Color plays such an important role in photography and video. It sets the mood, creates the atmosphere, and leaves the viewer with an emotional impression of what they experienced. "Game of Thrones" is most likely one of the most watched series of the past few years. It has dragons, medieval-style characters, a wall, wars, and superb actions scenes and special effects. Vox analyzed every season by playing each episode back and taking a screenshot every 10 seconds.
Articles written by Wouter du Toit
It's always exciting to think what will be the next big thing in photography. What new piece of gear will hit the others out of the park and change the game. The argument can be made that the technological advances in sensors have made it harder for photographers to differentiate themselves from the #shotoniphone masses, but we all got in to photography to take pictures, with whatever tools we had available at the time. This video shows what could be the future of photography. There's only one way to find out whether it's right or not.
Are you considering taking some fashion video to complement your photos? Here are some great tips by Kazu Okuda, a filmmaker who has produced videos for Nike, Vogue, and the MOMA. In the video, he shares how he lights, what the differences are between lighting a feature film and a fashion orientated video, and how to achieve it.
Singapore Airlines' latest safety video mixes the regular safety video you'll see just before take-off with the dream of exploring Singapore. It's beautifully executed and shows how they'll push barriers to give you the travel experience you desire. Why is this important? Because it shows that the travel industry is really getting creative with their approach, and they are pushing the boundaries of just what's needed to evoke that curiosity and excitement of travel.
Here we have food tutorial videos inspired by Wes Anderson of "The Grand Budapest Hotel", Quentin Tarantino of "Kill Bill", Alfonso Cuarón of "Children of Men" and "Gravity", and Michael Bay who gave us "Transformers" and "Armageddon". Take yourself out of your regular industry and client mindset and envision yourself in another niche, shooting something you wouldn't normally do. How would you make a food tutorial? How can you use your influences and own unique style to make a video about something different to your usual niche?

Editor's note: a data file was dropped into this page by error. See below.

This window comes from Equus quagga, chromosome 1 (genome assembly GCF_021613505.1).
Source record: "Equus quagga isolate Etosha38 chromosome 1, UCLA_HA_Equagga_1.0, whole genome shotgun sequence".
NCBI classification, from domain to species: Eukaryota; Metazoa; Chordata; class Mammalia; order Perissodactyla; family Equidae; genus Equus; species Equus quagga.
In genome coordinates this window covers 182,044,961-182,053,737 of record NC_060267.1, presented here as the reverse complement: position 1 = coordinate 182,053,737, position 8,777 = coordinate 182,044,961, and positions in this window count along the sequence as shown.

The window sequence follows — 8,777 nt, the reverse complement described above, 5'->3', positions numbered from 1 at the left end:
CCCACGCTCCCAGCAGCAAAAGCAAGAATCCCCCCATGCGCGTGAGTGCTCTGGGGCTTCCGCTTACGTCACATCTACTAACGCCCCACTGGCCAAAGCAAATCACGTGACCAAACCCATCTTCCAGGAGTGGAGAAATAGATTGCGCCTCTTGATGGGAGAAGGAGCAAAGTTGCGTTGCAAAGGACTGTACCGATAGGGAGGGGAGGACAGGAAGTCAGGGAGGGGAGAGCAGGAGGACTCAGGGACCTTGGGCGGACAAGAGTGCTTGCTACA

Recording in 4K is the rage these days. However, most of us and most of our clients will not be using a TV or monitor capable of displaying 4K resolution, so why bother? Peter McKinnon explains how you can use the large video size creatively and gives some tips, like how 4K footage down-sampled to 1080p looks much better that shooting 1080p.
One of the ways the Hans Zimmer-produced score of "Dunkirk" maintained the growing tension throughout the movie was by using a sound that gives the impression of a build-up. What makes it strange is that the tension-building nature can keep going forever without ever going out of its original parameters and sounding weird. Tension and release is something needed in a production of a film, whether it's a short film or a full-blown blockbusting, award-winning movie. This video shows how it's done.
Shourya Pratap Singh Chauhan used Photoshop to simulate himself living a life as a billionaire, which was all for show. His following started growing from 200 to over 20,000 and it's mainly due to this portrayal that people started following and sending him direct messages. This matters in a big way. Firstly, have we become so gullible to believe it, and secondly, what can we as photographers and video makers learn from this for our own businesses?
Christopher Nolan continues to give us of the best movies ever produced. My first Nolan movie was “Memento,” and I surely realized that the theme of his movies, his way of telling a story, and overall character portrayal was something I've never seen before. His vision and talent has given us many after that. “Inception,” “Interstellar” and now “Dunkirk.” His way of doing what he does is worth paying attention to. And when I read up about him, I came across an interview where he mentions how he removes distractions from the set.
Google has trained their AI to go out using their street-view feature and snap images it calculated to work best for the task at hand. The calculation is based on multiple professional photographer styles, composition, and postproduction, and it's able to narrow down what "shot" would make the best photograph. It can then selectively enhance the image in certain areas that it wants the viewer to pay attention to.